Medicare Savings Programs help people on Medicare pay for some of their out-of pocket Medicare costs. The costs paid depend upon your income but can include Medicare Part A and B premiums, co-insurance, copayments, and deductibles. You need to have countable income that is 135% of the Federal Poverty Guidelines (FPG) or less ($1,366/month for an individual, $1,852/month for couples) to qualify for a Medicare Savings Program. 

Special enrollment periods remain for most beneficiaries who live in one of the 66 Minnesota counties that are losing their Cost Plans as of Dec. 31 due a change in federal law. As of Jan. 1 Medicare beneficiaries whose Cost Plan ended Dec. 31 and who did not enroll in a new plan will return to Original Medicare (Parts A and B only). Returning to Original Medicare could be costly so these beneficiaries should know that through Feb. 28 they can enroll in a Medicare Advantage Plan and a Part D prescription drug plan or through March 4 they can purchase a Medigap policy without a health screening.
You may be worried that in order to purchase a Minnesota Medicare supplemental insurance policy that you will have to have a medical exam before you purchase one. This could be a serious issue if you have any preexisting medical issues that you feel your medical supplements will not be able to cover. You could be denied coverage or have to spend more money on your coverage than you were originally planning on spending. These are both serious concerns for any person looking for medical coverage and ones that you should worry about when you are shopping for supplements.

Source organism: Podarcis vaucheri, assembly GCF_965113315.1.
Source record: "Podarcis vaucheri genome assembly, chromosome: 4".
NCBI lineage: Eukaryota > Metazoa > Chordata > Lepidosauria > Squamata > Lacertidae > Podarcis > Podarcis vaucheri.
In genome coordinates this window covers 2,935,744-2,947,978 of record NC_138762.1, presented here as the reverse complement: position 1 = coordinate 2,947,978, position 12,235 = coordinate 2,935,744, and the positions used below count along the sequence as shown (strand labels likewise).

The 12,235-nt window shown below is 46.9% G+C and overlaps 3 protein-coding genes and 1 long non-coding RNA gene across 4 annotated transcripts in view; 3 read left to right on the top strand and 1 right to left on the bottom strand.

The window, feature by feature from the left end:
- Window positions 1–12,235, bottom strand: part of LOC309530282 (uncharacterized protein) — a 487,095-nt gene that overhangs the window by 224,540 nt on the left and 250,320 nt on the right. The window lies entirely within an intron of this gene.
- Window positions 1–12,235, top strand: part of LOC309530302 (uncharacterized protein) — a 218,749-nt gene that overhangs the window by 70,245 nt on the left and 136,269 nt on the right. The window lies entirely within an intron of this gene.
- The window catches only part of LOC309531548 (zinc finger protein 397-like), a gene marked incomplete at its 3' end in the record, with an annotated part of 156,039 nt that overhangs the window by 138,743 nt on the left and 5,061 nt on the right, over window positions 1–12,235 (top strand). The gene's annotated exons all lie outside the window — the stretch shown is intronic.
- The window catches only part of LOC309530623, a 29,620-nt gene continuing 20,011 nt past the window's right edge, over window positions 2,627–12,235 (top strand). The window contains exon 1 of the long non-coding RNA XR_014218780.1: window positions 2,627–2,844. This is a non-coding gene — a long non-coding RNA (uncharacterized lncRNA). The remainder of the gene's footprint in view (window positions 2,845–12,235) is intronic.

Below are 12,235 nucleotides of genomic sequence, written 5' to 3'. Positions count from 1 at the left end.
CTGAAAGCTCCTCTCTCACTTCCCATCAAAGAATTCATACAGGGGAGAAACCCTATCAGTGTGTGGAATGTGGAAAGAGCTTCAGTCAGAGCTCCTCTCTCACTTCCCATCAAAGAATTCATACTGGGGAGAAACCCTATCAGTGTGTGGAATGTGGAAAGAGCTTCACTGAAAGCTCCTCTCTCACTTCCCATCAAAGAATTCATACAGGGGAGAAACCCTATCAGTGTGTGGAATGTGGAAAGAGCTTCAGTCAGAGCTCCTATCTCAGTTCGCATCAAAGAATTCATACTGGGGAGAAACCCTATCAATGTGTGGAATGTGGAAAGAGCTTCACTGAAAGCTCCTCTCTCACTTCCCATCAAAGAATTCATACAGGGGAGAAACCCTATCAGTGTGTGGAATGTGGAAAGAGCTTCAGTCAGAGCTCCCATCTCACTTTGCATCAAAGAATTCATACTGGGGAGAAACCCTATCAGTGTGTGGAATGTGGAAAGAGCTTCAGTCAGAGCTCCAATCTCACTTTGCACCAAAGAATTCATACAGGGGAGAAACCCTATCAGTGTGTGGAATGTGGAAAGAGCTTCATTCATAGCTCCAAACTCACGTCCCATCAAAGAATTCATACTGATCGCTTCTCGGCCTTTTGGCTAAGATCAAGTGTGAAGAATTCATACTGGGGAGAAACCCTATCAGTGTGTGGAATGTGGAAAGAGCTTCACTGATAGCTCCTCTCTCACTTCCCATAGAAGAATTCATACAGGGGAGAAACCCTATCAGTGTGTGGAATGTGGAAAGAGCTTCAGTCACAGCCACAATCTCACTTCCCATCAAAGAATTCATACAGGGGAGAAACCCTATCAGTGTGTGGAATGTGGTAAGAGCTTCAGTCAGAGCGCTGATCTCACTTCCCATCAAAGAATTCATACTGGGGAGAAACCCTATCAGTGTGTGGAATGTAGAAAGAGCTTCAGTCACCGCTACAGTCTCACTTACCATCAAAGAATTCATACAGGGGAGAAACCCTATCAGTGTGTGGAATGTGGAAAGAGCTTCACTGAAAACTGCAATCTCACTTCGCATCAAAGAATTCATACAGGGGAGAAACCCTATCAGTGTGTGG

If the new coverage requires higher payments at the doctor's office because the clinic is not in-network, the change might not yet be apparent to seniors who haven't visited the doctor in the new year. Seniors can check on the network status of their health care providers by contacting their doctor's office, calling their new health insurer or checking the health plan's online directory of health care providers.
There’s a new premium bracket for the highest-income Part B and Part D enrollees. Under the terms of the Bipartisan Budget Act of 2018, enrollees with income of $500,000 or more ($750,000 or more for a married couple) will pay a new, higher premium for Part B and Part D coverage in 2019 and future years. For reference, in 2018, the highest income bracket starts at $160,000 ($320,000 for a married couple). The Medicare Trustees’ report projected a Part B premium of $460.70/month for Part B enrollees in the new highest bracket in 2019, and an additional $82.90/month added to the Part D premiums charged by the insurer that provides the Part D coverage.